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Saturday, November 26, 2022

Born Again At The Point Of Faith? - John 1:12-13

Many believe and many teach and preach that a person is born again (becomes a Christian) at the moment they come to believe in Jesus as the Savior.  This is a common misconception.  At first glance, without some thought, John 1:12-13 seems to support that idea.  The reality is that it does not.  But, let us read the passage. 

John 1:12-13, from the New American Standard Bible New Testament Reference Edition Version 1963, reads as follows:  "(12) But as many as received Him, to them He gave the right to become children of God, even to those who believe in his name:  (13) who were born not of blood, nor of the will of the flesh, nor of the will on man, but of God." 

You can immediately see (if you are a careful student) that as written verse 12 is in conflict with verse 13.  Verse 12 says that those who believe have the right to become God's children, meaning they are not yet--not at the point of belief.  Yet, verse 13 says they were born of God. 

How does one deal with this apparent contradiction?  If you have a New American Standard Reference Edition Bible from 1995, or for that matter the New Testament reference edition I quoted from above, you will find in the reference notes on verse 13 that the word "born" could have been "begotten," it was a translator’s choice.  In fact, the Analytical-Literal Translation uses the word "begotten" as does the Literal Standard Version and Young’s Literal Translation.    Use the word "begotten" and the conflict between verses 12 and 13 disappears. 

How do we know the word "begotten" is the correct word to use here when either "begotten" or "born" can be used with justification as a translation of the Greek?  There are three reasons.  (1) The Bible cannot contradict itself and be true.  Use the word "born" here and you have a contradiction between the two verses.  (2) There is always a begetting before a birth.  (3) By Paul's conversion experience.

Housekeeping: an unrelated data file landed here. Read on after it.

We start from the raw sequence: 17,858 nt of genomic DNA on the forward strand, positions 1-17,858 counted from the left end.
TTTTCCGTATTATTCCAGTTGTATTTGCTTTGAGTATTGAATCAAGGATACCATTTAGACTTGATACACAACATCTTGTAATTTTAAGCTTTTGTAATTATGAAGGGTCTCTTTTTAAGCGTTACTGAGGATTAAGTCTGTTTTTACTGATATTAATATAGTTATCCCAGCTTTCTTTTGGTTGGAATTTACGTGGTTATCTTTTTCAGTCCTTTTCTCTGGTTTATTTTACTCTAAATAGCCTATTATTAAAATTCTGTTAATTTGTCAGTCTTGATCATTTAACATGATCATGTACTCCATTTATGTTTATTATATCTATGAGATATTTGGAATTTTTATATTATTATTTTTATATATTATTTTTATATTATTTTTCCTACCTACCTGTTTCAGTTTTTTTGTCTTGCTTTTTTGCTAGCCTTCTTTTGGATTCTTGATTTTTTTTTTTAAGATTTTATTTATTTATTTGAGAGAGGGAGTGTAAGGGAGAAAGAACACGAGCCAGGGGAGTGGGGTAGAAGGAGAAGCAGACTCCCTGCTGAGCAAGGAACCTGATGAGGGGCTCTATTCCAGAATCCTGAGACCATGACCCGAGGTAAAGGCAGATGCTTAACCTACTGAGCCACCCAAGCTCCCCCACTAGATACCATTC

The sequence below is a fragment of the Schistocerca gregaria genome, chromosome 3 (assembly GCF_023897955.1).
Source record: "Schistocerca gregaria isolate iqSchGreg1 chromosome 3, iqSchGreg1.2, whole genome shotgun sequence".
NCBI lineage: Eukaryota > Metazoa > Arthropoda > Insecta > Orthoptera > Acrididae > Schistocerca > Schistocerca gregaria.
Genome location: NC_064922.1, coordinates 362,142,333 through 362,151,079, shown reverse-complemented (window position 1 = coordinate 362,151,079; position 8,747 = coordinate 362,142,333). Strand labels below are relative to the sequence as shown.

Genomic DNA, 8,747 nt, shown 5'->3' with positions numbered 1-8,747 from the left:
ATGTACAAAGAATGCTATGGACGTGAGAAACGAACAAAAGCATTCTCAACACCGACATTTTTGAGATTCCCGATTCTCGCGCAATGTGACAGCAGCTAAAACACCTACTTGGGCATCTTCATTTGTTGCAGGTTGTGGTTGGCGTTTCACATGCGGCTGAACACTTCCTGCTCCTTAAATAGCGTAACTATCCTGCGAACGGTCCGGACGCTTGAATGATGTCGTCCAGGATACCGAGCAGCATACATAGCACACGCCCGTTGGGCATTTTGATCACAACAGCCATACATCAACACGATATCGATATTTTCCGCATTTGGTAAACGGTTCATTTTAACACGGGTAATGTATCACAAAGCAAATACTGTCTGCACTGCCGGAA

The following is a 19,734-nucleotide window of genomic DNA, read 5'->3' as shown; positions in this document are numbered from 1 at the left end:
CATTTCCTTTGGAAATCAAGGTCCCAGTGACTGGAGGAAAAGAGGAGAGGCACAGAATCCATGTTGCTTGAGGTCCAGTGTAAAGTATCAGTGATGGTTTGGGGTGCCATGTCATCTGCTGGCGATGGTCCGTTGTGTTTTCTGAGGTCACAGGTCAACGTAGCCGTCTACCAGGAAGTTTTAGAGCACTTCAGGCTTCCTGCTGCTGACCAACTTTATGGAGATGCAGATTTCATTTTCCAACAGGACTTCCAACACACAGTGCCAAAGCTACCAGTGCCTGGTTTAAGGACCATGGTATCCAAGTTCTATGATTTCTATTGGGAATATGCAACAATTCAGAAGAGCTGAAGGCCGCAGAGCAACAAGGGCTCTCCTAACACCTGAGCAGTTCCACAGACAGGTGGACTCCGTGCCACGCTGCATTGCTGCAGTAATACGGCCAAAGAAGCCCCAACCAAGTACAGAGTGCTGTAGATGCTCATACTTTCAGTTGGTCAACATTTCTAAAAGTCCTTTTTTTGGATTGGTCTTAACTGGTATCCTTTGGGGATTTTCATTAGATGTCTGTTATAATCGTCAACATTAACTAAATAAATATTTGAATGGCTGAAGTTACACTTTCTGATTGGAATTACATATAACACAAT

Paul (known as Saul at that time) most certainly believed when confronted by Jesus himself on the road to Damascus (Acts 22) but when Ananias came to him 3 days later he told Paul to "'Arise, and be baptized, and wash away your sins, calling on his name.'" (Acts 22:16 NAS)  Do you not find it strikingly strange that a man who believes with his whole heart still has sins 3 days later?  It shouldn't because Paul was begotten three days earlier, not yet born again. 

Jesus says water is a part of the new birth (John 3:1-7, see verse 5).  When we understand what is involved in the new birth, thus understanding how one becomes a Christian, we will know when to use the word "begotten" versus "born."  Remember as a correct translation of the Greek either word is correct but there are times when the context demands one or the other.  In John 1:13 there is really no choice unless you desire a Bible contradiction in which case the Bible cannot be true. 

When you understand John 1:12-13 you will understand that faith alone is not enough to make you a child of God no matter what anyone tells you.  If you are saved by faith alone Ananias lied to Paul in Acts 22 for Paul, being a strong believer in Christ, had no sins to be washed away. 

The believing world may hate it but baptism is a part of what makes one a Christian, born again.  Jesus says so in John 3:5 for being in the kingdom of God is equivalent to being a Christian.  If you disagree you are disagreeing with Jesus, not with me.

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